Mention the name of Bjorn Borg and there is a moment's pause, an intake of breath and then Roger Federer pronounces this opinion: "For me, he is one of the top three greats of all time." Why, then, does Federer regard the overtaking of Borg's record of 41 straight victories on grass, which he is on course to achieve tomorrow, as no more than a foothill in the Alps of tennis landmarks?
Acknowledging that winning 42 in a row on the green stuff would be "quite incredible", Federer insists: "For me, honestly, it doesn't mean too much. Breaking streaks is not what I am playing tennis for. Somehow, they don't turn me on. It's nice to equal or beat Borg's record on grass, it all sounds great, but I care more about the opponent I beat and the tournament I am playing."
Borg, of course, won all his 41 in the course of clocking up five consecutive Wimbledons before losing in the final of the sixth, whereas Federer's 41 have come via three Wimbledons and four annexations of the top prize in the German grass-court event at Halle. Well aware that purists may regard this as a lesser sort of 41, Federer offers the tongue-in-cheek opinion, "You could say that mine was maybe even more difficult," before adding, "but I don't think so."
When it is pointed out gently that winning 41 matches on whatever surface is, as our American friends might put it, awesome, the Swiss giant concedes: "Streaks definitely put you up there with the best in the game, the all-time greats, and that's always nice, absolutely." What about the possibility of a fourth straight Wimbledon then, Roger? Is that a foothill, too? "That is different," he says, garlanding the opinion with a smile. "That is something extraordinary. I was already happy with two, even more happy with three.
"Now the fourth might be coming along I just don't know what to say. The preparation has been good, the feeling is good and now I am looking forward to seeing how it goes again, because that opening Monday is pressure and I hope I can survive it." Failure to survive the first day of the 120th Championships as the holder, as Manuel Santana and Lleyton Hewitt famously did in the past, would register very high on the Federer Richter Scale, him being such a careful fellow with an ultra-professional back-up team.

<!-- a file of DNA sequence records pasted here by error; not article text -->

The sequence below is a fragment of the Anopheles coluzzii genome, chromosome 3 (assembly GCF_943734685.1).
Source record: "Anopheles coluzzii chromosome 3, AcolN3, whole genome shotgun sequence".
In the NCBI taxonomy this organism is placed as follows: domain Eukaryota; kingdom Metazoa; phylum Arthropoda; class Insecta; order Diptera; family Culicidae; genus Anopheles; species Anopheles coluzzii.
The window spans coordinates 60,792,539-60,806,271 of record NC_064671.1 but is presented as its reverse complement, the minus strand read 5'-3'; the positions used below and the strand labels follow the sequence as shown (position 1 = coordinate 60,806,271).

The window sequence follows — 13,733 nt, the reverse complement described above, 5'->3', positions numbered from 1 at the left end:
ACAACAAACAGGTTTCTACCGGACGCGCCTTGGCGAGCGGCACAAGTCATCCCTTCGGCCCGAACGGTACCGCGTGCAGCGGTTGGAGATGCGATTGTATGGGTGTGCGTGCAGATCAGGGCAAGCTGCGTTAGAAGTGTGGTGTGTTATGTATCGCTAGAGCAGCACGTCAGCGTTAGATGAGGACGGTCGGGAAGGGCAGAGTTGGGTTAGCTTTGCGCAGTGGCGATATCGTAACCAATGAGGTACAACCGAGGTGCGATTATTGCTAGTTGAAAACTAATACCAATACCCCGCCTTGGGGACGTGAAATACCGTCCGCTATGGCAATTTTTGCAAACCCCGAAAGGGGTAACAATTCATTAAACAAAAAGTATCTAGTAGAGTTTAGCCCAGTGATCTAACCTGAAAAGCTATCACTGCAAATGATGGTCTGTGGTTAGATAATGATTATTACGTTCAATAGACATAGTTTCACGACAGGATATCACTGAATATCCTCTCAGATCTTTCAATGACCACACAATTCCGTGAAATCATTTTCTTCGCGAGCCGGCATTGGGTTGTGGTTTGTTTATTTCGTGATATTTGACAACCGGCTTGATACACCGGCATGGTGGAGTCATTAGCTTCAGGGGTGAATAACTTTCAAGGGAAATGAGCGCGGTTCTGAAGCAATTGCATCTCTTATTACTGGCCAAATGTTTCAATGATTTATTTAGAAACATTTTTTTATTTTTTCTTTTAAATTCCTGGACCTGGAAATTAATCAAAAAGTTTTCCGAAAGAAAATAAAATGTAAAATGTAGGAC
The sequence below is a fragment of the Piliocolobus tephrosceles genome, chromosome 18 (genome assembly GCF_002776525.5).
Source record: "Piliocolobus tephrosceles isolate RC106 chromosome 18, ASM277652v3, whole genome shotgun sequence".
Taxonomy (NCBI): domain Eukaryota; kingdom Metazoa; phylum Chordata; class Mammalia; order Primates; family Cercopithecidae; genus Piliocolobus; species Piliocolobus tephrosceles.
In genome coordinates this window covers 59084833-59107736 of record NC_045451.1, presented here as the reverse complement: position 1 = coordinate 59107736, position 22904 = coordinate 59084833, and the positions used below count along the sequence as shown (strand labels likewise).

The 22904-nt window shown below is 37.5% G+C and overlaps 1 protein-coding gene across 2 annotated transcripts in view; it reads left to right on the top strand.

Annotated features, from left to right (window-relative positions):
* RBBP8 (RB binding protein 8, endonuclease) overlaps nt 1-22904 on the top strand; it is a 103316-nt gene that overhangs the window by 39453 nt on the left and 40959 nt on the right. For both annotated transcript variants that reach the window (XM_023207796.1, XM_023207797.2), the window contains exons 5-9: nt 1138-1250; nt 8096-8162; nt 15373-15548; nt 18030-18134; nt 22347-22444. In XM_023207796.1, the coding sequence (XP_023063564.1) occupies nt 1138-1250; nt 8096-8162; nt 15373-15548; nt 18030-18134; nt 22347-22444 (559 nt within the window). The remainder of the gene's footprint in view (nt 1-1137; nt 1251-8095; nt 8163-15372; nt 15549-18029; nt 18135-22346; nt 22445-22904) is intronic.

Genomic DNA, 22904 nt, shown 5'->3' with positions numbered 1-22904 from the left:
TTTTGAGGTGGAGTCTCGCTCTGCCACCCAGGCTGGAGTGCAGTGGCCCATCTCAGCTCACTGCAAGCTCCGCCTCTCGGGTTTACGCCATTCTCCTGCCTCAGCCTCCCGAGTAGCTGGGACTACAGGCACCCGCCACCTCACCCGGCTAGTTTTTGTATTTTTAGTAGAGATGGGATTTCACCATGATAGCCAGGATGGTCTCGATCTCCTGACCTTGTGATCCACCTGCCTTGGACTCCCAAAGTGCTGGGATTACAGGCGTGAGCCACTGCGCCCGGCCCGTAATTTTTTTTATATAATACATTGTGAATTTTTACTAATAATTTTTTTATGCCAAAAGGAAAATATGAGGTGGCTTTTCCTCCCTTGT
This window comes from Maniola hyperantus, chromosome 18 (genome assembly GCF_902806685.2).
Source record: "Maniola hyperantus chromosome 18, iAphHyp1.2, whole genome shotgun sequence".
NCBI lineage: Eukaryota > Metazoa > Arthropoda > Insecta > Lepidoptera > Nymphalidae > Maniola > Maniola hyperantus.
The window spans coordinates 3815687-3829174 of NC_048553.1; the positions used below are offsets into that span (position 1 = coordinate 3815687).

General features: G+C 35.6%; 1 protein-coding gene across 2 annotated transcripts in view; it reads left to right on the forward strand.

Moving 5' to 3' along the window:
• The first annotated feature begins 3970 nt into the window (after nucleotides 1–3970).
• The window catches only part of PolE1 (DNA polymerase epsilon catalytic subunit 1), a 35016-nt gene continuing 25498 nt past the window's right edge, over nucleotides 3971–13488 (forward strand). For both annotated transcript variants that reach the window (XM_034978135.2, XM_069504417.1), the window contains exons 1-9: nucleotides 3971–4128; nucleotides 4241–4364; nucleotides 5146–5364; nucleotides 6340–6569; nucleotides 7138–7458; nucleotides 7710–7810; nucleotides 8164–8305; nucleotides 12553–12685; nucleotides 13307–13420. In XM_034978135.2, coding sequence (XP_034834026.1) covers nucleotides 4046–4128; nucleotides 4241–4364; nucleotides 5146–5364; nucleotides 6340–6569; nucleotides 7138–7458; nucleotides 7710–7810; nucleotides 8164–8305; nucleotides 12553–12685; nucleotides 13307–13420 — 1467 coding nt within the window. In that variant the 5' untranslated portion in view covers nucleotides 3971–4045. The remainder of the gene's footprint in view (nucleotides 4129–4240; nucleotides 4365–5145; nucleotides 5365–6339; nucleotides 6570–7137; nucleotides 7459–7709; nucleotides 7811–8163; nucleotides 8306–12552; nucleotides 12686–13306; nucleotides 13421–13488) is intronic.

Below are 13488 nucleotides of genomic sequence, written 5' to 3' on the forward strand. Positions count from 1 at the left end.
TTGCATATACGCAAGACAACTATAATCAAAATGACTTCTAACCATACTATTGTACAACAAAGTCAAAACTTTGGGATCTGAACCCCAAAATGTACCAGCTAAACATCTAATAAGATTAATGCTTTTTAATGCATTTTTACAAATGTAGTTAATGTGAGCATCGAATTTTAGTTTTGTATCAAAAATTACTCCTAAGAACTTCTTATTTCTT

The preparation he talks about has this year meant him coming straight from winning Halle and basing himself in London for a week ahead of The Big W. "Previously, I used to go home to Switzerland to take a rest after Halle. Now I rest where the tournament is being played. I feel it is the right preparation, it gives me enough days to prepare and to knock off all my sponsors' and media commitments. It is impor-tant that when the weekend comes around there is nothing on my mind to worry about, so that I am ready for the Monday." Federer is talking in the wake of a presentation at Chelsea Harbour by Nike, the people who clothe him on court and who are introducing a new shirt with the latest keep-cool devices specially for Wimbledon. It surely seems an unnecessary precaution for someone who has not yet been observed to break a sweat on Centre Court, so majestic is his reign at the cathedral of tennis.
So does he regard himself as invincible on grass? "I definitely don't take any matches easy, I prepare as best I can and respect my opponents, because I know anybody can be beaten on any day. That's the mindset I have to give myself.
"Of course, there are matches when I know I won't lose because I am just a better player on the day - 'This guy has nothing to hurt me with', stuff like that. But that is not only on grass. I feel that way on any surface, and that's my strength, I think, that I am so good on all surfaces that I get the feeling on all of them, not on any one in particular.
"Actually, on grass I feel it's more difficult to be unbeatable. If you get broken, to come back into the match is a little more complicated because the surface is so much quicker. If the other guy serves well and you don't get back into your rhythm, it's very difficult." So perhaps that is why our hero is not one of those who wants to see the grass season extended. "A week more here or there, perhaps, but I am happy with the way it is. It has been like this for a long, long time, it is short, sweet, and you can enjoy it. For me, that is OK."
Everything has been more than OK this season for Federer, with the exception of his encoun-ters with that pesky youngster from Majorca, Rafael Nadal. Set against the 49 matches and five tournaments he has won in 2006 so far are four losses, all suffered to Nadal, three on clay and one on a hard court in Dubai.